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According to the Steel Recycling Institute, steel is one of the most recycled materials in the world. Recycling costs less and saves the environment, compared to mining and refining new steel. Even galvanized steel, with its coating of zinc for rust protection, can be recycled. If you want to recycle galvanized steel, you should have no problem finding a scrap dealer willing to take it off your hands, and even pay you for it.
Find out how much money your scrap steel is worth. Use an online index like Metal Prices to look up current low and high prices for steel. This will give you an idea of what you can expect when you take your steel in for recycling. Prices fluctuate, so monitor prices for a few days to get a broader picture.
Find a scrap metal recycling company in your area. Most metropolitan areas will have a host of businesses willing to buy your steel pieces. Use your local business listings to search for scrap dealers, or contact your city or county waste management office to see if they have a Web site or listing for scrap dealers. You can also use the Steel Recycling Institute's "Steel Recycling Locator" Web page to search for steel recyclers. Since recycling of steel is so common, you are likely to find more than one dealer in your area.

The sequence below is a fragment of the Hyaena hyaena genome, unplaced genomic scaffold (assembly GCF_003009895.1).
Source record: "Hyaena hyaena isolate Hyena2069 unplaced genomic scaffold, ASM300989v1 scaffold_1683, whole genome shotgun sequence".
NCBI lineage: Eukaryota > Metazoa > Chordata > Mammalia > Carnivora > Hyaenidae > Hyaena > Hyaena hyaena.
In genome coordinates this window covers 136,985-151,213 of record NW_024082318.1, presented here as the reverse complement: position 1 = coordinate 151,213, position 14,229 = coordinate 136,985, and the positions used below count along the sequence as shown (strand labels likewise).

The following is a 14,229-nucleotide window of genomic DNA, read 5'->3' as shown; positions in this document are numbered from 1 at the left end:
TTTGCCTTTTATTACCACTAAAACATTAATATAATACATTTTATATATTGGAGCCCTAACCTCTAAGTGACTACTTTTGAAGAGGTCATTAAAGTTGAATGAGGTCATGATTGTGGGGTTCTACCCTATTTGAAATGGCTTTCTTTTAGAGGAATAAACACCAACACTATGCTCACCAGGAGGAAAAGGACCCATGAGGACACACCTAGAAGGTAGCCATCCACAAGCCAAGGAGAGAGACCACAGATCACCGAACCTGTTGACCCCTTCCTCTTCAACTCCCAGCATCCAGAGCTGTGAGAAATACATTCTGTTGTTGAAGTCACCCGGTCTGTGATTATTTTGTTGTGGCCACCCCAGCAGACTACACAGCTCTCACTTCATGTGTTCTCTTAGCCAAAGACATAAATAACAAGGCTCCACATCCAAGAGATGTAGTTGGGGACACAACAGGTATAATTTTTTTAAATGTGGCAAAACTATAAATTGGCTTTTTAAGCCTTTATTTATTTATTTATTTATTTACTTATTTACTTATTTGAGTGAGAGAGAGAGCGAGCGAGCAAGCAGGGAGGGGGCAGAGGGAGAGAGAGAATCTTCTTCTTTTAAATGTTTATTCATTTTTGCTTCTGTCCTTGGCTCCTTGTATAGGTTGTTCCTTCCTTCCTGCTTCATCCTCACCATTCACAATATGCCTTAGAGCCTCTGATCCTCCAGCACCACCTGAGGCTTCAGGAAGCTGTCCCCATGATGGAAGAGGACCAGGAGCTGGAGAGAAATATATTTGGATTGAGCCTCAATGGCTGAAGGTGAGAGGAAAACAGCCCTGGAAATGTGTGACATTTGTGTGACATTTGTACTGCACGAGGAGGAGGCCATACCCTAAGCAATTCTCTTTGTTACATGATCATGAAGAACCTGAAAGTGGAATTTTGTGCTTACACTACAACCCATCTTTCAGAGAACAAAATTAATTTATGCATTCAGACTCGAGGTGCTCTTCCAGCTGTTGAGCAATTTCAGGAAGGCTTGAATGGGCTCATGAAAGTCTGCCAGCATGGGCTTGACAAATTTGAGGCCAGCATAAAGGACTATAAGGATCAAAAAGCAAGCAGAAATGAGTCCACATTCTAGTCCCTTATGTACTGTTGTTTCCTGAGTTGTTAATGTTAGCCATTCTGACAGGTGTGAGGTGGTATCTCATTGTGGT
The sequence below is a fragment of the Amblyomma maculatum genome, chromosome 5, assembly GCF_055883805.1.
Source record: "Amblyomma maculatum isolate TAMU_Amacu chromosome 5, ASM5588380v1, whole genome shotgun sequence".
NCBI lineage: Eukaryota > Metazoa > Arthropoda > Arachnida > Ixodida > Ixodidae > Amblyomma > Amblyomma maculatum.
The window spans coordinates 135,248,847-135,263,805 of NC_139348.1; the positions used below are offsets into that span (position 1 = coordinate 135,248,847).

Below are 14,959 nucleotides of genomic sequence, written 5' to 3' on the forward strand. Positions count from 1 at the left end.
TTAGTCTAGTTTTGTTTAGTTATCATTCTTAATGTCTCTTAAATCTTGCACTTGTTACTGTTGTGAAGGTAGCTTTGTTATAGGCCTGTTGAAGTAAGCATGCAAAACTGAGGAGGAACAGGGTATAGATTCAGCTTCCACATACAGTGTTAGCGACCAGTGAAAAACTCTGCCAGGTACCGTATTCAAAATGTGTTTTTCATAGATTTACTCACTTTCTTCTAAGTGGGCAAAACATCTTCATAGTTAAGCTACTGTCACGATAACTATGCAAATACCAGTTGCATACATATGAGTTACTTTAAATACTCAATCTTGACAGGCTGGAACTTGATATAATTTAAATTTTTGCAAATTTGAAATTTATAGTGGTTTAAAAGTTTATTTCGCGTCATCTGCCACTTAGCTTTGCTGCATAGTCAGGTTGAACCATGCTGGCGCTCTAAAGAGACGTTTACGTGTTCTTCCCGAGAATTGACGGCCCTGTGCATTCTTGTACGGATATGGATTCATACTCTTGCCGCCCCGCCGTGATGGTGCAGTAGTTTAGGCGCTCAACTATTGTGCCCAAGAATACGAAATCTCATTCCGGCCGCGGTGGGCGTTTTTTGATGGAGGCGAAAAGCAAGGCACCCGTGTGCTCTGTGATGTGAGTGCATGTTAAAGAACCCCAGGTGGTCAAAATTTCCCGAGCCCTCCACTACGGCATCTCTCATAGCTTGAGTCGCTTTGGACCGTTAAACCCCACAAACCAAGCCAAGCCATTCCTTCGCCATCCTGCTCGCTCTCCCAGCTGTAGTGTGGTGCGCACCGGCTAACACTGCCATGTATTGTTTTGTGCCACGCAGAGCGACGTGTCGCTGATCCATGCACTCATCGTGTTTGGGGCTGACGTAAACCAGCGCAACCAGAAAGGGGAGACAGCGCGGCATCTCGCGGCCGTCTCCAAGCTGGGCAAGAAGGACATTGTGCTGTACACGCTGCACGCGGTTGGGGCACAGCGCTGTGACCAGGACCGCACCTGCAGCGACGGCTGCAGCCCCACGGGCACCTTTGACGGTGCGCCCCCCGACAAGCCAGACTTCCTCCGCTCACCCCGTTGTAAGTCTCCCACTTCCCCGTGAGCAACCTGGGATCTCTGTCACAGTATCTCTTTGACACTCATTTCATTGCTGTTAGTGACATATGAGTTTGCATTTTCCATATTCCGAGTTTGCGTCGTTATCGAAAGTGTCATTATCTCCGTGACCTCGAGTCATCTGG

Once you find dealers, call to ask how much they pay for scrap steel. Choose the dealer with the highest rates, as long the location is not too far away. The cost to haul heavy steel to another part of town may outweigh the few extra pennies of this higher rate.
Load the steel onto a truck or other vehicle and drive it to the scrap dealer. Be sure to go during their specified drop times, since some dealers only accept materials during certain hours. Before you go, note whether the scrap dealer (or your state law) requires any special documentation for materials, such as a title for a scrap vehicle, or photo identification. Widespread metal theft has caused many states to pass laws requiring dealers to gather information about anyone selling scrap. Bring the necessary documents, and you should receive a check for your scrap materials.
Nicole Vulcan has been a journalist since 1997, covering parenting and fitness for The Oregonian, careers for CareerAddict, and travel, gardening and fitness for Black Hills Woman and other publications. Vulcan holds a Bachelor of Arts in English and journalism from the University of Minnesota. She's also a lifelong athlete and is pursuing certification as a personal trainer.